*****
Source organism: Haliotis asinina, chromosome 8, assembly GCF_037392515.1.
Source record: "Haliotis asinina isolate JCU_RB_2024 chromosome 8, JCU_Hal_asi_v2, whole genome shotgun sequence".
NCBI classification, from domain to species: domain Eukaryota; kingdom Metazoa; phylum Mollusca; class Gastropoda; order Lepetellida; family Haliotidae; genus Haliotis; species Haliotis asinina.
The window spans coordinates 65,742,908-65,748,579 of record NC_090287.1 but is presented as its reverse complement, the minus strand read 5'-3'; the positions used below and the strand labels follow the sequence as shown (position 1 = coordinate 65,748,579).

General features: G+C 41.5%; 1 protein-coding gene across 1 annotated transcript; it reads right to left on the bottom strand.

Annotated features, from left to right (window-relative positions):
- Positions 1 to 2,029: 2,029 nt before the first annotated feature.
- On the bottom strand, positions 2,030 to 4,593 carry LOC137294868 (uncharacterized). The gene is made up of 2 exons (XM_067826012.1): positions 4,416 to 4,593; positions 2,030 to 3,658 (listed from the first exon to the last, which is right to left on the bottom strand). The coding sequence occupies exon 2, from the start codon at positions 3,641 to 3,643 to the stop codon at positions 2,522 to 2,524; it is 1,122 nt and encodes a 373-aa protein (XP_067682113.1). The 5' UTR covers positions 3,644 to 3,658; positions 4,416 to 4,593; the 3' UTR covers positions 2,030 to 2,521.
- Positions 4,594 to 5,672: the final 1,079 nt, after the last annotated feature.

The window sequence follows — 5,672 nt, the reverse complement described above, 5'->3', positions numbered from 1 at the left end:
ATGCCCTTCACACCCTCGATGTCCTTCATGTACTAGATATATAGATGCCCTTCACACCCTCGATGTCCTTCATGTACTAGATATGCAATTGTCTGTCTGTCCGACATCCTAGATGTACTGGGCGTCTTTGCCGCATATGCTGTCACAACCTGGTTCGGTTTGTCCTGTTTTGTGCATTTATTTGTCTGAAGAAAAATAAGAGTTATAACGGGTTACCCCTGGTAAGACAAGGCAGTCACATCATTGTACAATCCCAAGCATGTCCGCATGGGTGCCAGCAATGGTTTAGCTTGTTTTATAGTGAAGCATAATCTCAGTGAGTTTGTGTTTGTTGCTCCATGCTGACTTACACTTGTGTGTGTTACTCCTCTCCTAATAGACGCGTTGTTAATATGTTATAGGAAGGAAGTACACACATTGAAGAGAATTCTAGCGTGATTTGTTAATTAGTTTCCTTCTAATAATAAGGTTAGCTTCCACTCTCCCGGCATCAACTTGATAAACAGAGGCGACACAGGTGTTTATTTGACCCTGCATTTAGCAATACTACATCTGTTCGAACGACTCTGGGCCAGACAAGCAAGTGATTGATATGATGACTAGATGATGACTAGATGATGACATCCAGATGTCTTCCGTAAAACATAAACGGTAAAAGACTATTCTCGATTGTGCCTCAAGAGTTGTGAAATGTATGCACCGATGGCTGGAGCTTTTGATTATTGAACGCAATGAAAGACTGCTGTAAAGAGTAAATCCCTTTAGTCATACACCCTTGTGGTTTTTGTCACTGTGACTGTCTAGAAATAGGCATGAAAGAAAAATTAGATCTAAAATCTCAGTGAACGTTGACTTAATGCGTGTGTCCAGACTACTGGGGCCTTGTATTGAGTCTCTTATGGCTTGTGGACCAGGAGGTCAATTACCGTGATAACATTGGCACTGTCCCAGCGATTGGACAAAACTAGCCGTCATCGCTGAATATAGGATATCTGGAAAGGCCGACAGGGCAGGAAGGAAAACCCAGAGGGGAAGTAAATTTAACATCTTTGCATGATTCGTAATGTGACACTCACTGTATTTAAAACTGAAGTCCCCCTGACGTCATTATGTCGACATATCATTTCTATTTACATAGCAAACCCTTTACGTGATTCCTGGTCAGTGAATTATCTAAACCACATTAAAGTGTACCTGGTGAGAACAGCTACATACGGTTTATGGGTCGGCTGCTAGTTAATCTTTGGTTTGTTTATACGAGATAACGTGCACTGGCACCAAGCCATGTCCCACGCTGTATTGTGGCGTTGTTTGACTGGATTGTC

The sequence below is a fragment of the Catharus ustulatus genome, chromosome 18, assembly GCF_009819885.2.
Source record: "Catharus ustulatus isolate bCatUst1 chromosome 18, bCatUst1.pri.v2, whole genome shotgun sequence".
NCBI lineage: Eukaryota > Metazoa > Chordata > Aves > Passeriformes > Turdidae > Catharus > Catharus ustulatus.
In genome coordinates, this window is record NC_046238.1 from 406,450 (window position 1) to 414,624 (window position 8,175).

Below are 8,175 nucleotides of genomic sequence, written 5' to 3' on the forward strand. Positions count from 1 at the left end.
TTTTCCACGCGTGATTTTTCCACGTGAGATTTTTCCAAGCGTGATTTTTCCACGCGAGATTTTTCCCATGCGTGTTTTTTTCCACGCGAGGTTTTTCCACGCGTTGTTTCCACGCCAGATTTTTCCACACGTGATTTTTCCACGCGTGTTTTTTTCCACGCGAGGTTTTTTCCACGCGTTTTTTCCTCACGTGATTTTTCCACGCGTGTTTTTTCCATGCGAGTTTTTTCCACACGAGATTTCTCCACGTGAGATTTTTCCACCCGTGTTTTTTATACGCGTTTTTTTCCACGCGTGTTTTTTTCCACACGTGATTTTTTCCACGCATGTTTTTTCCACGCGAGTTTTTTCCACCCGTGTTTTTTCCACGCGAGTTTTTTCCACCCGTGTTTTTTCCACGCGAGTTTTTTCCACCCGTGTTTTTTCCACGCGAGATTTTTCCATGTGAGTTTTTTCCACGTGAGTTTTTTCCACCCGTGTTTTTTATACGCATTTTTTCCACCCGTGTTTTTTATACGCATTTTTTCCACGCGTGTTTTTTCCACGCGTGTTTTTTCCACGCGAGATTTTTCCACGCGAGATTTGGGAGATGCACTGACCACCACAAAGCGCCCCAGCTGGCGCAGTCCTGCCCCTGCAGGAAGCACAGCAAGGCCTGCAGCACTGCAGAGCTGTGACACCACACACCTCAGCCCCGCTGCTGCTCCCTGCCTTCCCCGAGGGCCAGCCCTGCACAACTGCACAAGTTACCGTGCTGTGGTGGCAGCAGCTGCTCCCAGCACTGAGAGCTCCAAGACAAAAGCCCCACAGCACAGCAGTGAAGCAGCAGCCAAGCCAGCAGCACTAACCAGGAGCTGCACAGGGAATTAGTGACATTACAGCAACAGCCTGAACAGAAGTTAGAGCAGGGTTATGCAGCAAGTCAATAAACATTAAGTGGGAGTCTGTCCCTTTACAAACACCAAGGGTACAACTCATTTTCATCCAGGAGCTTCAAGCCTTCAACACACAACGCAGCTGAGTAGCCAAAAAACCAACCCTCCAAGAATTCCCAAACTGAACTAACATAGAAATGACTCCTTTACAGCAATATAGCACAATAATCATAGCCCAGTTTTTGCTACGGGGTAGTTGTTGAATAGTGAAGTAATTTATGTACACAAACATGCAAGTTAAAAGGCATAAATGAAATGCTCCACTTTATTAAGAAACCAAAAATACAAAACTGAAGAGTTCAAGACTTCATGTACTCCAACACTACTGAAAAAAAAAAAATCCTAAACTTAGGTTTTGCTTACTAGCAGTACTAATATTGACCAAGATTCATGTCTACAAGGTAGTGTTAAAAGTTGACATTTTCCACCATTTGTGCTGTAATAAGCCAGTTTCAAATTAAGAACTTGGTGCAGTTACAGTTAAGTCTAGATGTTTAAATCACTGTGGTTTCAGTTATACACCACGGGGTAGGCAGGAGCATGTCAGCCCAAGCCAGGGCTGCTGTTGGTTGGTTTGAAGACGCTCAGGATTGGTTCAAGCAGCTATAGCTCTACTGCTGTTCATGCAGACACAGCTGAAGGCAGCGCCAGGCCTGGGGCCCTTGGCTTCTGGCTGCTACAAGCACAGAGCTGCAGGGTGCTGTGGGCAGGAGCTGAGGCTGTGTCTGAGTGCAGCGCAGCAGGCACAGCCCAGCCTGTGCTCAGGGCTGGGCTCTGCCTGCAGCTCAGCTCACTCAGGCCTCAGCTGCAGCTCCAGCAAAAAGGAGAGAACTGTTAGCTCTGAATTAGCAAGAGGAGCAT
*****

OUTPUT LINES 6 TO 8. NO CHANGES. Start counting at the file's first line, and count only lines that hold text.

Annotated features, from left to right (window-relative positions):
- Positions 1 to 2,029: 2,029 nt before the first annotated feature.
- On the bottom strand, positions 2,030 to 4,593 carry LOC137294868 (uncharacterized). The gene is made up of 2 exons (XM_067826012.1): positions 4,416 to 4,593; positions 2,030 to 3,658 (listed from the first exon to the last, which is right to left on the bottom strand). The coding sequence occupies exon 2, from the start codon at positions 3,641 to 3,643 to the stop codon at positions 2,522 to 2,524; it is 1,122 nt and encodes a 373-aa protein (XP_067682113.1). The 5' UTR covers positions 3,644 to 3,658; positions 4,416 to 4,593; the 3' UTR covers positions 2,030 to 2,521.